More than 60 years after the Black Mountain College closed its doors in the 1950s, an impressive number of modern-day makers and artists still live in and around Asheville to this day. Each, in their own way, shares Albers’ drive to remake the world. Despite its rapid growth in the late 20th century, the city still feels charmingly independent and intimate. In its buzzy downtown, many of the buildings are two, or at most three, storeys; every other space seems to house a craft gallery or an artisanal bakery. Craft beer, too, is a Thing; at last count there are more than two dozen of them, with names such as Wicked Weed and Wedge, a brewery that’s also a hangout for potters.
At the East Fork ceramic factory, I met Connie Matisse, energetic and charismatic in a fire-orange jumpsuit. She and her husband, Alex, who have both lived in the area for more than a decade, launched their tabletop-wares company together with the ceramicist John Vigeland at the end of 2016. The minimalist plates and mugs, sculpted with a satisfying heft and washed with jewel-hued glazes, have achieved such cult favour that East Fork often sells out new launches within minutes. Alex’s heritage is notable: his great-grandfather was Henri Matisse, his step-grandfather Marcel Duchamp. He claims that that imposing legacy kept him from becoming a contemporary artist. But from an early age, he says, he was fascinated by clay, as material and medium; in his late teens he moved to rural North Carolina to apprentice with the British maker Mark Hewitt, known for his decorative Japanese-inspired wood-fired pottery.
The Matisses, who have two children together, are as interested in crafting a sustainable, humane business that supports local community as they are in designing the most beautiful mug in the Carolinas. “This is a moment when it’s important for all of us to look under the hood, as a society and as entrepreneurs,” Connie Matisse says. Alex adds, “We are trying to create a business model that feels true to how we want to live.” During the Covid-19 pandemic, East Fork has continued to grow: in addition to a 16,000sq ft space in the centre of town, they are moving part of their operation into another nearby facility that is about double the size; once it is allowed, they plan to open up a wine bar in their store on West Walnut Street.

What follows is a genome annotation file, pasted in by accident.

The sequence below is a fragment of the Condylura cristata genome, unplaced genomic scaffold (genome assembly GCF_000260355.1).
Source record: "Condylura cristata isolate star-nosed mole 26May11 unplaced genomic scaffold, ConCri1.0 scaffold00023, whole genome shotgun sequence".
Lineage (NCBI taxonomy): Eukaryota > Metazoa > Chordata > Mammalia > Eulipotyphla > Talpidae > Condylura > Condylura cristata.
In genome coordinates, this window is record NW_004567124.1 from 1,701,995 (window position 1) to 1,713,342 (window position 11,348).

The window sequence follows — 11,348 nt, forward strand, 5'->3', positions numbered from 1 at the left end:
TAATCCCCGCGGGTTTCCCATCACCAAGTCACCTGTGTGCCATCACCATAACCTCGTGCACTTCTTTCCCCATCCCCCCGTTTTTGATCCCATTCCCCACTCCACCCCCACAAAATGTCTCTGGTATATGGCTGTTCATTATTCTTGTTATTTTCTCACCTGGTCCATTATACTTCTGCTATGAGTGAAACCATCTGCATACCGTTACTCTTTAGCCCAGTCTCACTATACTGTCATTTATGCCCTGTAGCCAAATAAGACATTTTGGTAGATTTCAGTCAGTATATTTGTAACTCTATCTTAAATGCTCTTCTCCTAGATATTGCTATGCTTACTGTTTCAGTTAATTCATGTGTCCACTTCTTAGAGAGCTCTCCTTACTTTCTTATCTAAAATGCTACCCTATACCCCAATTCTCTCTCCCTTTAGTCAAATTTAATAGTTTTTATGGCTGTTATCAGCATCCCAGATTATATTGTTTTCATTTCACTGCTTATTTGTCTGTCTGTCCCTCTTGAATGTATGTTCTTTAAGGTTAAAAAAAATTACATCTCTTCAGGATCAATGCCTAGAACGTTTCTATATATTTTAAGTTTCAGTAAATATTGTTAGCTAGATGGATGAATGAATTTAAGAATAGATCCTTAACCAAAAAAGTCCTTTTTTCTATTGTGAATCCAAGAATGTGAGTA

What the Matisses are to Asheville ceramics, Karie Reinertson and Rob Maddox are to the area’s design and architecture scene. Via their studio, Shelter Collective, they focus on projects that spark collaboration between local makers; one of their highest-profile in the area to date is a tiny house in the woods about 10 minutes outside the city. Called The Nook, it’s owned by Mike Belleme, a local photographer, whose remit to the Shelter Collective was to create a space in which guests would be completely immersed in local craft – multiple objects and products, from bowls to liquor made from the black walnut trees that grow all around the property. More recently, the Collective brought together eight female textile-makers to create a massive fabric chandelier commissioned by the Center for Craft, a non-profit think tank and gallery in downtown Asheville. Reinertson and Maddox came to the region because of its history as a locus of creative and social change-making. “From religious groups to artists, this area has drawn people [who harbour] the urge to build their own universes,” says Maddox. He and Reinertson – together with John Vigeland of East Fork and Emma Allen, the founder of organic botanical skincare line Everyday Oil – have purchased several adjoining plots of land just outside town; plans for their own experimental project, a sort of modern craft commune, are in the offing.
Marilyn Zapf, the Center for Craft’s dynamic young assistant director and curator, posits that Asheville’s reputation as such a fertile ground for contemporary makers and experimental communities is largely down to the remarkable number of progressive craft schools in the area. Besides Black Mountain there is Warren Wilson College, which also teaches farming and craft; the fledgling Cabbage School, an experimental summer programme founded by textile artist Jessica Green; and the renowned Penland School of Craft, which was founded in 1929 by the teacher Lucy Morgan.